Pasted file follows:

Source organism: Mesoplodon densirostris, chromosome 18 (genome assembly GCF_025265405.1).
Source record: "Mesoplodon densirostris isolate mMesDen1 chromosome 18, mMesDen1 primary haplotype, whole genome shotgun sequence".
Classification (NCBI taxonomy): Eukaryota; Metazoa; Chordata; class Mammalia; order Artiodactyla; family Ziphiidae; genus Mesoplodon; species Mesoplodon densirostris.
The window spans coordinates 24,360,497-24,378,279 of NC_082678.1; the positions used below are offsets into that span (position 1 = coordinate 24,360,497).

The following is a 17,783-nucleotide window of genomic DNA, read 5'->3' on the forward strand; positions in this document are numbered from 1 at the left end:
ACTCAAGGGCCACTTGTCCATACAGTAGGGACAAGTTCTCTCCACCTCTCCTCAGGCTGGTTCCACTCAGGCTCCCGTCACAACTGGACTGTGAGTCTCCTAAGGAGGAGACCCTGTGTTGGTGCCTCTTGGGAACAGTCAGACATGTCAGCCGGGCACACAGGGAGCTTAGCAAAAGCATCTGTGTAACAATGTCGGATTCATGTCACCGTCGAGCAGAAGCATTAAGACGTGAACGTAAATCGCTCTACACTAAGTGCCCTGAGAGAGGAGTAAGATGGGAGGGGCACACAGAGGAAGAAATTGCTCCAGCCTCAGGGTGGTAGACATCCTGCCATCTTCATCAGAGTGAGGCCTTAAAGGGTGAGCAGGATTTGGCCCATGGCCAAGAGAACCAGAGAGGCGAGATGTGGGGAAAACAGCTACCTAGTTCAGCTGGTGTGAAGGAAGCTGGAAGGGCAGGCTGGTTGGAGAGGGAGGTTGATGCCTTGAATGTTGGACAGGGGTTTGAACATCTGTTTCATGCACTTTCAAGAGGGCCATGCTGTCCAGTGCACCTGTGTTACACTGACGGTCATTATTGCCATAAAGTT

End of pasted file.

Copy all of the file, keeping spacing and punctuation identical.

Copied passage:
Source organism: Mesoplodon densirostris, chromosome 18 (genome assembly GCF_025265405.1).
Source record: "Mesoplodon densirostris isolate mMesDen1 chromosome 18, mMesDen1 primary haplotype, whole genome shotgun sequence".
Classification (NCBI taxonomy): Eukaryota; Metazoa; Chordata; class Mammalia; order Artiodactyla; family Ziphiidae; genus Mesoplodon; species Mesoplodon densirostris.
The window spans coordinates 24,360,497-24,378,279 of NC_082678.1; the positions used below are offsets into that span (position 1 = coordinate 24,360,497).

The following is a 17,783-nucleotide window of genomic DNA, read 5'->3' on the forward strand; positions in this document are numbered from 1 at the left end:
ACTCAAGGGCCACTTGTCCATACAGTAGGGACAAGTTCTCTCCACCTCTCCTCAGGCTGGTTCCACTCAGGCTCCCGTCACAACTGGACTGTGAGTCTCCTAAGGAGGAGACCCTGTGTTGGTGCCTCTTGGGAACAGTCAGACATGTCAGCCGGGCACACAGGGAGCTTAGCAAAAGCATCTGTGTAACAATGTCGGATTCATGTCACCGTCGAGCAGAAGCATTAAGACGTGAACGTAAATCGCTCTACACTAAGTGCCCTGAGAGAGGAGTAAGATGGGAGGGGCACACAGAGGAAGAAATTGCTCCAGCCTCAGGGTGGTAGACATCCTGCCATCTTCATCAGAGTGAGGCCTTAAAGGGTGAGCAGGATTTGGCCCATGGCCAAGAGAACCAGAGAGGCGAGATGTGGGGAAAACAGCTACCTAGTTCAGCTGGTGTGAAGGAAGCTGGAAGGGCAGGCTGGTTGGAGAGGGAGGTTGATGCCTTGAATGTTGGACAGGGGTTTGAACATCTGTTTCATGCACTTTCAAGAGGGCCATGCTGTCCAGTGCACCTGTGTTACACTGACGGTCATTATTGCCATAAAGTT